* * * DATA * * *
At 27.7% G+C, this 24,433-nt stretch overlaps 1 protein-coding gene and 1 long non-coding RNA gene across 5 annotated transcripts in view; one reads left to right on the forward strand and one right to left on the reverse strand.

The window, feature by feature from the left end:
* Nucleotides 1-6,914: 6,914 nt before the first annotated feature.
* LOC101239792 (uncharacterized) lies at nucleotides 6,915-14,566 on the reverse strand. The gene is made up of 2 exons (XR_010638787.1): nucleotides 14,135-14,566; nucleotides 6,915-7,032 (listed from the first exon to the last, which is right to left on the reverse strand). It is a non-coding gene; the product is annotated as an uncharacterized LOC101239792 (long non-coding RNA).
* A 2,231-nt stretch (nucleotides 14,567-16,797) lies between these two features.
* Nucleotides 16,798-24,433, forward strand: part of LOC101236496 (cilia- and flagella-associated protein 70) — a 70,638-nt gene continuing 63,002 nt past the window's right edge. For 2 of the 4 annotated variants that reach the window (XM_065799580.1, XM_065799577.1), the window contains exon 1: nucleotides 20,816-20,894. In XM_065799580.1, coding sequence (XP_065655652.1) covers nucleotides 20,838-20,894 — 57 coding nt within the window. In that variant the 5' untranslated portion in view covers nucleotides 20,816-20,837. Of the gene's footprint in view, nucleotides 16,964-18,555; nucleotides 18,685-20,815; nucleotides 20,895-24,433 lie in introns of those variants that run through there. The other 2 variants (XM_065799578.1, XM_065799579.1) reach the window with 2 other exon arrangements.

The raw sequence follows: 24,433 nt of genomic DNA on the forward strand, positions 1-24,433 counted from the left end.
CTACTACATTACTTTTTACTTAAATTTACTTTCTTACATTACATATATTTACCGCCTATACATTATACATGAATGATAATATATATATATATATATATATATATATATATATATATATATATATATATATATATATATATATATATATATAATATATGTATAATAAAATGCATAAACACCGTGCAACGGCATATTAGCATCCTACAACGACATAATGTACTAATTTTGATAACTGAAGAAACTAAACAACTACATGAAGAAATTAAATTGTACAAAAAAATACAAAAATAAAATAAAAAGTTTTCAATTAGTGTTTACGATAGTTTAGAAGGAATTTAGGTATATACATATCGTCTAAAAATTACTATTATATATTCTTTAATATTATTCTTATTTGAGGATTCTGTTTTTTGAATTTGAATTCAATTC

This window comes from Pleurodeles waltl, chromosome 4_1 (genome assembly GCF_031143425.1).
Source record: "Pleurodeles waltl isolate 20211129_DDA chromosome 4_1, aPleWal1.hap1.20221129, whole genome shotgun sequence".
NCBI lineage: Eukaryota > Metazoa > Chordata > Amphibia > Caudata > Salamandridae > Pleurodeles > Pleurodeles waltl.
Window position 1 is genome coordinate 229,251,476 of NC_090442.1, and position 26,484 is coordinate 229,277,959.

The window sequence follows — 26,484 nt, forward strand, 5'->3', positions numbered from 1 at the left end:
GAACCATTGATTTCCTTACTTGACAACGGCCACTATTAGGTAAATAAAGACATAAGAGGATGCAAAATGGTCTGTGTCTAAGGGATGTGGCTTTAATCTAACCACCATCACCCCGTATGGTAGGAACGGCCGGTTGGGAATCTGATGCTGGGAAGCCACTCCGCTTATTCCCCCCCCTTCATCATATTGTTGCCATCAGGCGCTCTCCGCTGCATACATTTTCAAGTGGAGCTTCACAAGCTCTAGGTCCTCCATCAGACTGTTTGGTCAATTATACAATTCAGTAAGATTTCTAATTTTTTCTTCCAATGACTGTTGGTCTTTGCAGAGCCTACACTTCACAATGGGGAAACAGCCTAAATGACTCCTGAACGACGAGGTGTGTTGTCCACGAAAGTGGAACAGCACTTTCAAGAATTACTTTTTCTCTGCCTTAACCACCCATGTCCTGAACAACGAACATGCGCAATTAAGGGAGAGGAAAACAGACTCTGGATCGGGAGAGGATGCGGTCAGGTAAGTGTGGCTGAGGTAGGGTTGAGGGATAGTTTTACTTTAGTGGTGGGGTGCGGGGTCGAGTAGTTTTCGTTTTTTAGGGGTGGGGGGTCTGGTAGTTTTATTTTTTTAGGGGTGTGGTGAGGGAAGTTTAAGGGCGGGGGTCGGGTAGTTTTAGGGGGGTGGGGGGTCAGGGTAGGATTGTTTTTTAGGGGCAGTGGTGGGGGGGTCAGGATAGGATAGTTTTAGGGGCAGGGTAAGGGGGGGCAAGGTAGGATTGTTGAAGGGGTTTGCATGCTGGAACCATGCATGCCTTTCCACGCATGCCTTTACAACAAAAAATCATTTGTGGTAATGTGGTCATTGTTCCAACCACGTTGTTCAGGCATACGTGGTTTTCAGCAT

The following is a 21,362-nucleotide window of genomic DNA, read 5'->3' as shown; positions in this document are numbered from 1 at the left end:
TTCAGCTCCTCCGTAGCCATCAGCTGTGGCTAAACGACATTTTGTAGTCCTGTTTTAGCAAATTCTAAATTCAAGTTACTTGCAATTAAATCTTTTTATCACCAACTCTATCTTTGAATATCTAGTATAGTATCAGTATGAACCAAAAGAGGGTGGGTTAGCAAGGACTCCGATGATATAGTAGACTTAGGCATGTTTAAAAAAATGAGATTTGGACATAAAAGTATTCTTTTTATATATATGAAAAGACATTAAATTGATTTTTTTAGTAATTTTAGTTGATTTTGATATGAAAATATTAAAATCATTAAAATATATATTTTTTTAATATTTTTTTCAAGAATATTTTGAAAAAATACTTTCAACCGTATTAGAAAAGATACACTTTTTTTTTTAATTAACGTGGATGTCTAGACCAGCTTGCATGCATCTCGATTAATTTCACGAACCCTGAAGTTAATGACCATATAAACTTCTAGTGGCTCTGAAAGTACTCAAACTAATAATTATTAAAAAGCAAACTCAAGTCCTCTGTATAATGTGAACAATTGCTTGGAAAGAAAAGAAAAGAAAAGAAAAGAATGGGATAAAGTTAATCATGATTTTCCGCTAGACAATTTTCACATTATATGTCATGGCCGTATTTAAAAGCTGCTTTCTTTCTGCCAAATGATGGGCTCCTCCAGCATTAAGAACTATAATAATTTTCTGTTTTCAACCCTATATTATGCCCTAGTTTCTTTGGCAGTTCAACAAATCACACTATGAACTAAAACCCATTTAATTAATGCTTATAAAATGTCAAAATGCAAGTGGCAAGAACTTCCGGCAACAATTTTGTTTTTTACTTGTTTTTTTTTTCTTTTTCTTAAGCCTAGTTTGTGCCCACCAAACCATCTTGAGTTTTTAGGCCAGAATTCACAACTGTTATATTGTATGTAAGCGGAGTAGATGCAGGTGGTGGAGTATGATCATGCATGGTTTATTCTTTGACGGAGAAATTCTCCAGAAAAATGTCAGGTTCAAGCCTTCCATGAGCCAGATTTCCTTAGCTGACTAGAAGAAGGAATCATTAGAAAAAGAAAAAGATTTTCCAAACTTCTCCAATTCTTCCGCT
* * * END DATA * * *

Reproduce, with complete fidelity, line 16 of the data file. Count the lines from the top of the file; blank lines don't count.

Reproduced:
TTCAGCTCCTCCGTAGCCATCAGCTGTGGCTAAACGACATTTTGTAGTCCTGTTTTAGCAAATTCTAAATTCAAGTTACTTGCAATTAAATCTTTTTATCACCAACTCTATCTTTGAATATCTAGTATAGTATCAGTATGAACCAAAAGAGGGTGGGTTAGCAAGGACTCCGATGATATAGTAGACTTAGGCATGTTTAAAAAAATGAGATTTGGACATAAAAGTATTCTTTTTATATATATGAAAAGACATTAAATTGATTTTTTTAGTAATTTTAGTTGATTTTGATATGAAAATATTAAAATCATTAAAATATATATTTTTTTAATATTTTTTTCAAGAATATTTTGAAAAAATACTTTCAACCGTATTAGAAAAGATACACTTTTTTTTTTAATTAACGTGGATGTCTAGACCAGCTTGCATGCATCTCGATTAATTTCACGAACCCTGAAGTTAATGACCATATAAACTTCTAGTGGCTCTGAAAGTACTCAAACTAATAATTATTAAAAAGCAAACTCAAGTCCTCTGTATAATGTGAACAATTGCTTGGAAAGAAAAGAAAAGAAAAGAAAAGAATGGGATAAAGTTAATCATGATTTTCCGCTAGACAATTTTCACATTATATGTCATGGCCGTATTTAAAAGCTGCTTTCTTTCTGCCAAATGATGGGCTCCTCCAGCATTAAGAACTATAATAATTTTCTGTTTTCAACCCTATATTATGCCCTAGTTTCTTTGGCAGTTCAACAAATCACACTATGAACTAAAACCCATTTAATTAATGCTTATAAAATGTCAAAATGCAAGTGGCAAGAACTTCCGGCAACAATTTTGTTTTTTACTTGTTTTTTTTTTCTTTTTCTTAAGCCTAGTTTGTGCCCACCAAACCATCTTGAGTTTTTAGGCCAGAATTCACAACTGTTATATTGTATGTAAGCGGAGTAGATGCAGGTGGTGGAGTATGATCATGCATGGTTTATTCTTTGACGGAGAAATTCTCCAGAAAAATGTCAGGTTCAAGCCTTCCATGAGCCAGATTTCCTTAGCTGACTAGAAGAAGGAATCATTAGAAAAAGAAAAAGATTTTCCAAACTTCTCCAATTCTTCCGCT